It's important to include your teen in his or her ADHD treatment
Up to 80% of children with ADHD need medication as teens
In many cases, ADHD continues from childhood into adolescence. It's important for parents to recognize the challenges a teen with ADHD faces and help their teenager meet those challenges.
About 80% of children who need medication for ADHD still need it as teenagers. And some teens with ADHD may feel defined by the condition. They may think that it makes them "uncool." It's important to talk openly about ADHD so your teen understands that it's a medical condition that they need to treat, just like they would treat poor vision or diabetes.
As they enter high school, teens with ADHD may find staying organized and paying attention to classes more challenging than before. They may struggle with managing distractions that can interfere with focusing on increased workloads. A total treatment approach to managing ADHD may help. This kind of treatment includes both medication and behavior management programs.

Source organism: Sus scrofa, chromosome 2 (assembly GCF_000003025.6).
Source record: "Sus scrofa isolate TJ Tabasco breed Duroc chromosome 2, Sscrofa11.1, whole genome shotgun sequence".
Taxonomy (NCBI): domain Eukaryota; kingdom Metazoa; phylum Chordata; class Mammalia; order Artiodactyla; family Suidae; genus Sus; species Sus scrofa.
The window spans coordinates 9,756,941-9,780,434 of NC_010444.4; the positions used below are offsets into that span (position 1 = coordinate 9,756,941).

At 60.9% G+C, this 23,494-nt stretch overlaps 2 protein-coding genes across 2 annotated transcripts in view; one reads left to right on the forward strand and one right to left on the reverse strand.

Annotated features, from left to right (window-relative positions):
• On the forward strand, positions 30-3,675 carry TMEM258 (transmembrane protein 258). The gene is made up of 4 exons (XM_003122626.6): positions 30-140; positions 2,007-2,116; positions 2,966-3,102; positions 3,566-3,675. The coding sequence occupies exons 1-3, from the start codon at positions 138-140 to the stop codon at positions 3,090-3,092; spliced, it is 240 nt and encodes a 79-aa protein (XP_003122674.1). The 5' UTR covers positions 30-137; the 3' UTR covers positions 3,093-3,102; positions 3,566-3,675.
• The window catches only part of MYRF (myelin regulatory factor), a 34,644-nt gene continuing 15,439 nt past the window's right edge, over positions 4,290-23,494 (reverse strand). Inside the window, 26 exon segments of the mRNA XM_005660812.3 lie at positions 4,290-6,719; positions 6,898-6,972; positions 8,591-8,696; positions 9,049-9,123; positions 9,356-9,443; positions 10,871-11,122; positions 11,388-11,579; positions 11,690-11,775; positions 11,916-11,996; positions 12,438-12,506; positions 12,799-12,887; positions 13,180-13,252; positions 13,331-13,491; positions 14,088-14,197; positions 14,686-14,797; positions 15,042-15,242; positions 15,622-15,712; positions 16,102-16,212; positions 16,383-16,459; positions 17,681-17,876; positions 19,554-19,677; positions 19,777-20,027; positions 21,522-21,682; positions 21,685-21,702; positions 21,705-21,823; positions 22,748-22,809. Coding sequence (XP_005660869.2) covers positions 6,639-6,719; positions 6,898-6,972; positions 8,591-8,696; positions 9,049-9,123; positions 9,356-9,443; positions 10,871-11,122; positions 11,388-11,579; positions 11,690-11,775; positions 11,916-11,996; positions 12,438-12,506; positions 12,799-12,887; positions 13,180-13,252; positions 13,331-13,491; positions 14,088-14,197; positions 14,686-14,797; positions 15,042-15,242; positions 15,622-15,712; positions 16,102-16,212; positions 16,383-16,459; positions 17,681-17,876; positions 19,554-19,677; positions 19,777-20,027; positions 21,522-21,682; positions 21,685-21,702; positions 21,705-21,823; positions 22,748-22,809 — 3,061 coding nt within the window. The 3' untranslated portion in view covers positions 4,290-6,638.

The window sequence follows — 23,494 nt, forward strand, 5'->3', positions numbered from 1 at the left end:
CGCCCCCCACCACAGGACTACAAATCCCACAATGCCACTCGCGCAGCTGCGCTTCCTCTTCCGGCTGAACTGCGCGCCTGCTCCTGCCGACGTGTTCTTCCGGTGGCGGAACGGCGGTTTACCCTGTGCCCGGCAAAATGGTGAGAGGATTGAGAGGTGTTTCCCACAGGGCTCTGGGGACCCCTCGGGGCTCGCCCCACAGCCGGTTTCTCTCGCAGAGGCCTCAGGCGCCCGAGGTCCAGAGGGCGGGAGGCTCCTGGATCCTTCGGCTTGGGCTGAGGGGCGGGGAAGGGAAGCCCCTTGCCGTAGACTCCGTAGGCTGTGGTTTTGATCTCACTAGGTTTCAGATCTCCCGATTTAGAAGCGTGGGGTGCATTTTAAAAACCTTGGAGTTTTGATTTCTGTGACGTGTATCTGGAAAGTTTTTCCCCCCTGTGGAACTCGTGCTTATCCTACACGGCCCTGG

Help your teen prioritize assignments, and make positive comments about his or her achievements. You can also help by meeting with your teen's teachers. Ask them to seat your teen near the front of the class and request that they give you frequent feedback on your teen's progress. Teachers may be able to suggest additional ways to help.
As teens with ADHD establish their individuality, relationships with friends and family can be bumpy.